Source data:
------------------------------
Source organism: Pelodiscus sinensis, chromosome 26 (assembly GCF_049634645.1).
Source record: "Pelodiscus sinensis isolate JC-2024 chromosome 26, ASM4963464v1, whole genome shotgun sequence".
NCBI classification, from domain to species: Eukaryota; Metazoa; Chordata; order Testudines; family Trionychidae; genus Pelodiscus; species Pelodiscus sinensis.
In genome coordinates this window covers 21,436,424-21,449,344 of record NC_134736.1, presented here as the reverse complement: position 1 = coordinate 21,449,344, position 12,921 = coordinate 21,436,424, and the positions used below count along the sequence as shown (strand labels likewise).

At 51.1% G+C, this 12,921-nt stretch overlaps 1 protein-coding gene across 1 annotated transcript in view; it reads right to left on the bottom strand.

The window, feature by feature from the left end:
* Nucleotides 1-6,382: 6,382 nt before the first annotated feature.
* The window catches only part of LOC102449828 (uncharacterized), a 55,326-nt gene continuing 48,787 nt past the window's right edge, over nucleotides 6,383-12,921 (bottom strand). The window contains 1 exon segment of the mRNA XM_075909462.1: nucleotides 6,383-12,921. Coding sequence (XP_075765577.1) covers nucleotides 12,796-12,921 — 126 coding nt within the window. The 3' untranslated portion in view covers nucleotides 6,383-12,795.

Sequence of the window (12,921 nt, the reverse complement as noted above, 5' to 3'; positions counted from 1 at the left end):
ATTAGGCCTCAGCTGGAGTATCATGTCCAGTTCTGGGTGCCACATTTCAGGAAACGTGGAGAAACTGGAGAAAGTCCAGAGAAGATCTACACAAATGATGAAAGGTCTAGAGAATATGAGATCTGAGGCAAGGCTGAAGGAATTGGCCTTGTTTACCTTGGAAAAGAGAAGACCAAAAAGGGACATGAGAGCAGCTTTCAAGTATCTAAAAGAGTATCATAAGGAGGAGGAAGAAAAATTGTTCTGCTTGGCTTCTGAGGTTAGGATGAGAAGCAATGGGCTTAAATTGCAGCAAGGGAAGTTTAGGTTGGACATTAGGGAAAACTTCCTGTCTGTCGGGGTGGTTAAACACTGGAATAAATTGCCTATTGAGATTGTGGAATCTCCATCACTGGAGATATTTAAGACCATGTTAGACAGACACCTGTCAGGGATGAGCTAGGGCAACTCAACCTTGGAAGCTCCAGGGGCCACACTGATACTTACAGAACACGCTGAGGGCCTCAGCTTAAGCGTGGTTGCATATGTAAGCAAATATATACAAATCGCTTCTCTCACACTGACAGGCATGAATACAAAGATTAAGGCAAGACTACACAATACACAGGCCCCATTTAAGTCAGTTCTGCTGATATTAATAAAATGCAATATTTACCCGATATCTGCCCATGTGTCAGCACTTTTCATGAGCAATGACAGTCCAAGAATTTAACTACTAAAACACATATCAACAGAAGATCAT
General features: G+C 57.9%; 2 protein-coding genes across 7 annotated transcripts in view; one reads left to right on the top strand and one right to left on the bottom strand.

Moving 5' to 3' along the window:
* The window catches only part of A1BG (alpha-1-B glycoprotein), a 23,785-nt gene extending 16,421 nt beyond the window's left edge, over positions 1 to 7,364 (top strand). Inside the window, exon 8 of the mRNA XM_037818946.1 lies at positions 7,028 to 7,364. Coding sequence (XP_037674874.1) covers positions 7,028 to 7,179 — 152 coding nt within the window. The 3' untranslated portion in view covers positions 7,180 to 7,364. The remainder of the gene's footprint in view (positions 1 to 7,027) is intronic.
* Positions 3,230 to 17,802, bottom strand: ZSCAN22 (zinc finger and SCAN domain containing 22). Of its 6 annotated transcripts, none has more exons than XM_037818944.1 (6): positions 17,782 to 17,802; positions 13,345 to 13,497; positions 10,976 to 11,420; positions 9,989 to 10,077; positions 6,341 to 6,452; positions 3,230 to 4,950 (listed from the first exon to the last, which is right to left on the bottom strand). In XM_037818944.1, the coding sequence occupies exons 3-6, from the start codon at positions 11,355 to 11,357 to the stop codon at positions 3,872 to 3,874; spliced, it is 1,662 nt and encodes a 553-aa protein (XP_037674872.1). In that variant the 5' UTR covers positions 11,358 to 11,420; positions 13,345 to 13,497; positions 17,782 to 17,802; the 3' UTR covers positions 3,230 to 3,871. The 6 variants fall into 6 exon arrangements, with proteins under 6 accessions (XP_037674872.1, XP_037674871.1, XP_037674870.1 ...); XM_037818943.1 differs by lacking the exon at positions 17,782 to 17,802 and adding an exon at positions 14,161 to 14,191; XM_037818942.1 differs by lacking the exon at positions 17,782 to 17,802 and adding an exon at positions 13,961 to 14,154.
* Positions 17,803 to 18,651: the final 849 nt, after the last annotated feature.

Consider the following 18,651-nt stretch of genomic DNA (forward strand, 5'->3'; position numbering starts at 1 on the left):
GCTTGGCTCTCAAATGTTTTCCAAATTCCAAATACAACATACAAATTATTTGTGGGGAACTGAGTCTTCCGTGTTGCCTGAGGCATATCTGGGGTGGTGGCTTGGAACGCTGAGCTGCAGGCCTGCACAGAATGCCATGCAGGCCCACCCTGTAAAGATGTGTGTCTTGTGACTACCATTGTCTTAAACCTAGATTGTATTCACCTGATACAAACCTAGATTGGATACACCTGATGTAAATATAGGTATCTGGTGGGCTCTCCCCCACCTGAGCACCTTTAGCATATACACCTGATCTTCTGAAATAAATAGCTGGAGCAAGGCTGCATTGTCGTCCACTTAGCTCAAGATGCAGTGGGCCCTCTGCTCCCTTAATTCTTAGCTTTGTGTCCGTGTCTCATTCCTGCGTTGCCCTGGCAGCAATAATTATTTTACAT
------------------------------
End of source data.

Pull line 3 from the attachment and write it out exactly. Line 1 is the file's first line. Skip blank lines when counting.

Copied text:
NCBI classification, from domain to species: Eukaryota; Metazoa; Chordata; order Testudines; family Trionychidae; genus Pelodiscus; species Pelodiscus sinensis.